Veterans service officer to step down next spring
by Jebb Johnston
Oct 22, 2014 | 13 views | 0 0 comments | 0 0 recommendations | email to a friend | print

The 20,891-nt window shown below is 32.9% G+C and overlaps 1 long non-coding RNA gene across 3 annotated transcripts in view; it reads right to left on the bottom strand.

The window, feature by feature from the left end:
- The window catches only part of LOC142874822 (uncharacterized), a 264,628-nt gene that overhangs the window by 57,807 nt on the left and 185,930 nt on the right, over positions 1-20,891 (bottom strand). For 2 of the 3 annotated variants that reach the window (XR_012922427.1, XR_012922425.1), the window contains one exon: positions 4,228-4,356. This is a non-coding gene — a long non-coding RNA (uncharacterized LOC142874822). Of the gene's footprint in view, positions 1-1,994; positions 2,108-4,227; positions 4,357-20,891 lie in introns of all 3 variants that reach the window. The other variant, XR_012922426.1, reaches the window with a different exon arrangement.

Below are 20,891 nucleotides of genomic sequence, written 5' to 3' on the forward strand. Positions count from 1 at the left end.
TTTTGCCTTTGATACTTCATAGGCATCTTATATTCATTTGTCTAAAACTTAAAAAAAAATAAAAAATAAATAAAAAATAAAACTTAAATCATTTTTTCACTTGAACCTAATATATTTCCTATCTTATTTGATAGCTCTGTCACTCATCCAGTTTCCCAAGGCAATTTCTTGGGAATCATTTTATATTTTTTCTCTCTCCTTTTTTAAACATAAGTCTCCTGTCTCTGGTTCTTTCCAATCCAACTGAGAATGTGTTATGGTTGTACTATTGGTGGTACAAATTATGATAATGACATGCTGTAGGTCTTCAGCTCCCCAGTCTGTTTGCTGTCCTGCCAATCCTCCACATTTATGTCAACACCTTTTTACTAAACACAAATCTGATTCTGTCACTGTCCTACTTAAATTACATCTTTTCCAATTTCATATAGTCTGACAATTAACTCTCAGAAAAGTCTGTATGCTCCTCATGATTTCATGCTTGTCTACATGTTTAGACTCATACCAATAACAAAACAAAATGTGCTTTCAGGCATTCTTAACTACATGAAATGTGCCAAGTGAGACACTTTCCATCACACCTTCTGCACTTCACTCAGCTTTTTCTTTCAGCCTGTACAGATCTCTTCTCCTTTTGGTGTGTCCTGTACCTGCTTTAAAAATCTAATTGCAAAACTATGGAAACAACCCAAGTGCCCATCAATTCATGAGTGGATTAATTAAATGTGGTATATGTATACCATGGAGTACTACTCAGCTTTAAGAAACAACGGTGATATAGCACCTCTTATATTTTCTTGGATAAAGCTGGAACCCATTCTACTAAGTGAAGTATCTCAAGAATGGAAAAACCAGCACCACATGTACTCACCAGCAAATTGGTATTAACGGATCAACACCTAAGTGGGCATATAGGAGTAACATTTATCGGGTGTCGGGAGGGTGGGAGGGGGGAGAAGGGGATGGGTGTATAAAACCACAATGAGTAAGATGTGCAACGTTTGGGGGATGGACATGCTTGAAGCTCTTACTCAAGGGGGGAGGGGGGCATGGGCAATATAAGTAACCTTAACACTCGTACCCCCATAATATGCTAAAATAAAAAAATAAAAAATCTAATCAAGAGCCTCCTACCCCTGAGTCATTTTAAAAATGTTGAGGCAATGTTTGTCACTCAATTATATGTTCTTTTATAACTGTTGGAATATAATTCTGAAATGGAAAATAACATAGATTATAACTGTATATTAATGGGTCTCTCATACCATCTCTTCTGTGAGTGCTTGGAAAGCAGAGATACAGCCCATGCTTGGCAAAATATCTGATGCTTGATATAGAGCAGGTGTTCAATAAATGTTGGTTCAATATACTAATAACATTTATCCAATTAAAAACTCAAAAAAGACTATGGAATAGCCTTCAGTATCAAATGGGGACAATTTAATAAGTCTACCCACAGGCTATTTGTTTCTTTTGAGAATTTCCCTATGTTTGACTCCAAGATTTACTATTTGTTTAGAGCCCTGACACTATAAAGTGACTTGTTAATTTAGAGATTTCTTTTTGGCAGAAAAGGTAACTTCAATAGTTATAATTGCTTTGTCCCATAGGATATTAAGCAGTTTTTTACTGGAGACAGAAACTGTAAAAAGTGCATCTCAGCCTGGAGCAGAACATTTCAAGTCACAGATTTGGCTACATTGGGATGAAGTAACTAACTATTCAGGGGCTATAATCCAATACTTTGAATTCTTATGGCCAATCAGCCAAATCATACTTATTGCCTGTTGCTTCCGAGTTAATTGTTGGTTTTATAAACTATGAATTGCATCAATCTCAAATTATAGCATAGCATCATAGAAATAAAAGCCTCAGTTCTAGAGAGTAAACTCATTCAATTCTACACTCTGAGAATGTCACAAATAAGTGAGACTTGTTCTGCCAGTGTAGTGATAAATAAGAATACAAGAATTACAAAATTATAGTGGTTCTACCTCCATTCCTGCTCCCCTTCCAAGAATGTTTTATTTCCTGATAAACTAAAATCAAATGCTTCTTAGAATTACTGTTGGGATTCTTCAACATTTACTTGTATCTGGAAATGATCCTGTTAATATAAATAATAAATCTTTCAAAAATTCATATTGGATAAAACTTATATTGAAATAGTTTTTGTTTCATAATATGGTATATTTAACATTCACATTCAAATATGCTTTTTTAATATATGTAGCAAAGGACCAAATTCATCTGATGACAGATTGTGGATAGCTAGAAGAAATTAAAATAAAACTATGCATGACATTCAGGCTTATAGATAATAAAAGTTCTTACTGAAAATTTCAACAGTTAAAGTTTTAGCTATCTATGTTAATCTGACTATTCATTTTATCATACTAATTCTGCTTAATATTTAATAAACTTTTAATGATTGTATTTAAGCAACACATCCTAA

The Alcorn County Veterans Service Office is beginning to prepare for a possible change in leadership. Veterans Service Officer Pat Ray told the Board of Supervisors this week that she will be looking at resigning around April or May because of health complications. “We have got to have a certified officer to keep the door open,” she said. Ray received the board’s approval to send one of the office’s employees, Jill Bascomb, to Mississippi State Veterans Affairs training to obtain certification so that she will be prepared to step into the leadership role if needed. “I’m just trying to get us a back-up plan,” she said. Bascomb, who also works for 911, is a veteran who served a year in Kuwait and has been well-received at the veterans service office, said Ray. In other business before county supervisors: • The board agreed to participate in the Tombigbee River Valley Water Management District’s “Match the Beaver” program, which provides for beaver control and has been expanded to also include feral hogs. The county will pay $7,500, with half of that to be reimbursed by TRVWMD. Feral hogs are increasing in number in Alcorn County. “They’re tough out on Hatchie. They’re destructive,” said Joe Duncan, a member of the Hatchie drainage district board. • The board also reappointed Danny Timmons to the tourism board for a restaurant seat that is jointly appointed with the Corinth Board of Mayor and Aldermen. • Sheriff Charles Rinehart reported total September revenue of $478,533.47. • The board voted to reject bids and re-advertise on the Ayrshire property improvements.